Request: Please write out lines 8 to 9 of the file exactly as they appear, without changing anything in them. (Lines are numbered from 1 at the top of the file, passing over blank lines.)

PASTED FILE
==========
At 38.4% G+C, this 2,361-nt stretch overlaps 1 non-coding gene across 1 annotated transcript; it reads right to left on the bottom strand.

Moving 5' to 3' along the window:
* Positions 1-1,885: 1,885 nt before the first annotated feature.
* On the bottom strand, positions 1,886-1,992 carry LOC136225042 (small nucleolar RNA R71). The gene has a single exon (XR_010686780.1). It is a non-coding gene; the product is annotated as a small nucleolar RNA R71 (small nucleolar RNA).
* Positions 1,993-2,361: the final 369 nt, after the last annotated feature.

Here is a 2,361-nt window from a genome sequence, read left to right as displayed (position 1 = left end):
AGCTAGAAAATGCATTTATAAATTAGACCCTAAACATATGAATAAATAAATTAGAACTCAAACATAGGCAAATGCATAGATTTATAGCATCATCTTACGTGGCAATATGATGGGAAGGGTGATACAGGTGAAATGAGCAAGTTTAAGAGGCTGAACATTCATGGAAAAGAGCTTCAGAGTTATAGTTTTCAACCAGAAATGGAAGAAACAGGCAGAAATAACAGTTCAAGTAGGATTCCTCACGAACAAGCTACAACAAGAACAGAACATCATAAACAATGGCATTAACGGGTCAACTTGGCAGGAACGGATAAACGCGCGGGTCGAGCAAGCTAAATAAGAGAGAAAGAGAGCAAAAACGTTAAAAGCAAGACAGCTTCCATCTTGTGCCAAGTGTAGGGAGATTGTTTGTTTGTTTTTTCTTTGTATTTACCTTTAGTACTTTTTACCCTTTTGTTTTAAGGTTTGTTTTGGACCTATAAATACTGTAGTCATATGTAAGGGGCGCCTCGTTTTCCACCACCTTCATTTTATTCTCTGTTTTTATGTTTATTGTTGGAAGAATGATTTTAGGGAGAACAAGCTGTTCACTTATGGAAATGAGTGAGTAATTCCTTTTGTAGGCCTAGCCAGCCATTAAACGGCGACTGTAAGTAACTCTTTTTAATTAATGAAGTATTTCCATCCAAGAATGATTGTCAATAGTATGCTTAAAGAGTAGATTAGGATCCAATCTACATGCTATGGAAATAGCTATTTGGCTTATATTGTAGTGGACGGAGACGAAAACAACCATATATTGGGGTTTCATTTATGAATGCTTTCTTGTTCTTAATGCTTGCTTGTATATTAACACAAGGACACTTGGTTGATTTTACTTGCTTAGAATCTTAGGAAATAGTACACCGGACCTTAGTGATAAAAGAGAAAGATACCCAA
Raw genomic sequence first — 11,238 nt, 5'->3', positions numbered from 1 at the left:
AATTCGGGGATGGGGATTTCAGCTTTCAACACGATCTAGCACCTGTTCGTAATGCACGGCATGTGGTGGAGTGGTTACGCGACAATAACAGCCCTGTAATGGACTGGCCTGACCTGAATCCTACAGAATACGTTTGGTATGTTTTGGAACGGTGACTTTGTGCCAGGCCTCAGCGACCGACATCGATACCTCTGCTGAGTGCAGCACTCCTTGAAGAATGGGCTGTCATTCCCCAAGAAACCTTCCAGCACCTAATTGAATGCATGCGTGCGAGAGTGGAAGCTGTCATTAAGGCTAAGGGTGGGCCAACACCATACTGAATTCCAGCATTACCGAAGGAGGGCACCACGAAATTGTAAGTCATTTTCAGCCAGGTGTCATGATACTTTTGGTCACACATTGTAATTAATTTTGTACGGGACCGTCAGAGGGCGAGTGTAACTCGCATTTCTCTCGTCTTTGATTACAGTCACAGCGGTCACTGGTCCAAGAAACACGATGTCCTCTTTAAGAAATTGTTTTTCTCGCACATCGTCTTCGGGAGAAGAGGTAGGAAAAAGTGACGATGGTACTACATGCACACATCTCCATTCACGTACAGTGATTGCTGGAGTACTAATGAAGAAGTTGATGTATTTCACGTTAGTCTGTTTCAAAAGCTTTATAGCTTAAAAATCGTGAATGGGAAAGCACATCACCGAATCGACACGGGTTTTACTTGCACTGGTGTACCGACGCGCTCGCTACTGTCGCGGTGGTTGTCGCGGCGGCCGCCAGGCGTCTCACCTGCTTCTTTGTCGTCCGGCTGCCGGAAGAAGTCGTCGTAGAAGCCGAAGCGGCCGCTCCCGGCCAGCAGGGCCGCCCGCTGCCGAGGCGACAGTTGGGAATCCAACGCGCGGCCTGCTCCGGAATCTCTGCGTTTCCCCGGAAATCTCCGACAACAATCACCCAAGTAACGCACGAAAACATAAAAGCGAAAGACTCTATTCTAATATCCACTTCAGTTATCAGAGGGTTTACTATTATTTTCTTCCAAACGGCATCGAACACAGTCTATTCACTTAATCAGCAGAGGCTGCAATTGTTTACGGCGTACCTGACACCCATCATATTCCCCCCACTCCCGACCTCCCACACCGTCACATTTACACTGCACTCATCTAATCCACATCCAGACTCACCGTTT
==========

Raw genomic sequence first — 11,238 nt, 5'->3', positions numbered from 1 at the left:
AATTCGGGGATGGGGATTTCAGCTTTCAACACGATCTAGCACCTGTTCGTAATGCACGGCATGTGGTGGAGTGGTTACGCGACAATAACAGCCCTGTAATGGACTGGCCTGACCTGAATCCTACAGAATACGTTTGGTATGTTTTGGAACGGTGACTTTGTGCCAGGCCTCAGCGACCGACATCGATACCTCTGCTGAGTGCAGCACTCCTTGAAGAATGGGCTGTCATTCCCCAAGAAACCTTCCAGCACCTAATTGAATGCATGCGTGCGAGAGTGGAAGCTGTCATTAAGGCTAAGGGTGGGCCAACACCATACTGAATTCCAGCATTACCGAAGGAGGGCACCACGAAATTGTAAGTCATTTTCAGCCAGGTGTCATGATACTTTTGGTCACACATTGTAATTAATTTTGTACGGGACCGTCAGAGGGCGAGTGTAACTCGCATTTCTCTCGTCTTTGATTACAGTCACAGCGGTCACTGGTCCAAGAAACACGATGTCCTCTTTAAGAAATTGTTTTTCTCGCACATCGTCTTCGGGAGAAGAGGTAGGAAAAAGTGACGATGGTACTACATGCACACATCTCCATTCACGTACAGTGATTGCTGGAGTACTAATGAAGAAGTTGATGTATTTCACGTTAGTCTGTTTCAAAAGCTTTATAGCTTAAAAATCGTGAATGGGAAAGCACATCACCGAATCGACACGGGTTTTACTTGCACTGGTGTACCGACGCGCTCGCTACTGTCGCGGTGGTTGTCGCGGCGGCCGCCAGGCGTCTCACCTGCTTCTTTGTCGTCCGGCTGCCGGAAGAAGTCGTCGTAGAAGCCGAAGCGGCCGCTCCCGGCCAGCAGGGCCGCCCGCTGCCGAGGCGACAGTTGGGAATCCAACGCGCGGCCTGCTCCGGAATCTCTGCGTTTCCCCGGAAATCTCCGACAACAATCACCCAAGTAACGCACGAAAACATAAAAGCGAAAGACTCTATTCTAATATCCACTTCAGTTATCAGAGGGTTTACTATTATTTTCTTCCAAACGGCATCGAACACAGTCTATTCACTTAATCAGCAGAGGCTGCAATTGTTTACGGCGTACCTGACACCCATCATATTCCCCCCACTCCCGACCTCCCACACCGTCACATTTACACTGCACTCATCTAATCCACATCCAGACTCACCGTTT